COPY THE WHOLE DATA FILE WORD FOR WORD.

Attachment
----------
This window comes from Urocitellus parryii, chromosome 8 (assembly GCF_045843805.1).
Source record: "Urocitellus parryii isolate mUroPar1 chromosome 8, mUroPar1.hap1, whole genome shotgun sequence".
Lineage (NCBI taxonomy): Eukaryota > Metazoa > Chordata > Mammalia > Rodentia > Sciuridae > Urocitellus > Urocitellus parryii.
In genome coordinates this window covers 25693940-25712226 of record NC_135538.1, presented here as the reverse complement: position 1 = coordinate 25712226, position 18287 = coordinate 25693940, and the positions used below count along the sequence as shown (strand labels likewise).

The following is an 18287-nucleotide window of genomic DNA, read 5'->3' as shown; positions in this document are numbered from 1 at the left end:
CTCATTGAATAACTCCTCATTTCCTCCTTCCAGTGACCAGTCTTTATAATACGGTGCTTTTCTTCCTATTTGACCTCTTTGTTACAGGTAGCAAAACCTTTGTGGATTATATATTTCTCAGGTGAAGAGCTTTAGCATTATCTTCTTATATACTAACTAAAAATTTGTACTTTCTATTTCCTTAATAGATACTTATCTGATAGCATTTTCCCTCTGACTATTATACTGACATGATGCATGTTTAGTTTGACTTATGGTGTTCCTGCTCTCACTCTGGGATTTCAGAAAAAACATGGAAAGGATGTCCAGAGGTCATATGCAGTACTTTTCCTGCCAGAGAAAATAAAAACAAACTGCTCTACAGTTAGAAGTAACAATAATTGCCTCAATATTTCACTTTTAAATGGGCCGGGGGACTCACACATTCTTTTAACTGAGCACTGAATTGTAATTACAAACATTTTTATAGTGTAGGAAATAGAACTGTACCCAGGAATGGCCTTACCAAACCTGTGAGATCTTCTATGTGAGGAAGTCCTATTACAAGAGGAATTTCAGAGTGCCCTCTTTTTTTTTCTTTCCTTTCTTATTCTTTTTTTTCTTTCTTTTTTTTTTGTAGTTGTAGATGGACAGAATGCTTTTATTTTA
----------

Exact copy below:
This window comes from Urocitellus parryii, chromosome 8 (assembly GCF_045843805.1).
Source record: "Urocitellus parryii isolate mUroPar1 chromosome 8, mUroPar1.hap1, whole genome shotgun sequence".
Lineage (NCBI taxonomy): Eukaryota > Metazoa > Chordata > Mammalia > Rodentia > Sciuridae > Urocitellus > Urocitellus parryii.
In genome coordinates this window covers 25693940-25712226 of record NC_135538.1, presented here as the reverse complement: position 1 = coordinate 25712226, position 18287 = coordinate 25693940, and the positions used below count along the sequence as shown (strand labels likewise).

The following is an 18287-nucleotide window of genomic DNA, read 5'->3' as shown; positions in this document are numbered from 1 at the left end:
CTCATTGAATAACTCCTCATTTCCTCCTTCCAGTGACCAGTCTTTATAATACGGTGCTTTTCTTCCTATTTGACCTCTTTGTTACAGGTAGCAAAACCTTTGTGGATTATATATTTCTCAGGTGAAGAGCTTTAGCATTATCTTCTTATATACTAACTAAAAATTTGTACTTTCTATTTCCTTAATAGATACTTATCTGATAGCATTTTCCCTCTGACTATTATACTGACATGATGCATGTTTAGTTTGACTTATGGTGTTCCTGCTCTCACTCTGGGATTTCAGAAAAAACATGGAAAGGATGTCCAGAGGTCATATGCAGTACTTTTCCTGCCAGAGAAAATAAAAACAAACTGCTCTACAGTTAGAAGTAACAATAATTGCCTCAATATTTCACTTTTAAATGGGCCGGGGGACTCACACATTCTTTTAACTGAGCACTGAATTGTAATTACAAACATTTTTATAGTGTAGGAAATAGAACTGTACCCAGGAATGGCCTTACCAAACCTGTGAGATCTTCTATGTGAGGAAGTCCTATTACAAGAGGAATTTCAGAGTGCCCTCTTTTTTTTTCTTTCCTTTCTTATTCTTTTTTTTCTTTCTTTTTTTTTTGTAGTTGTAGATGGACAGAATGCTTTTATTTTA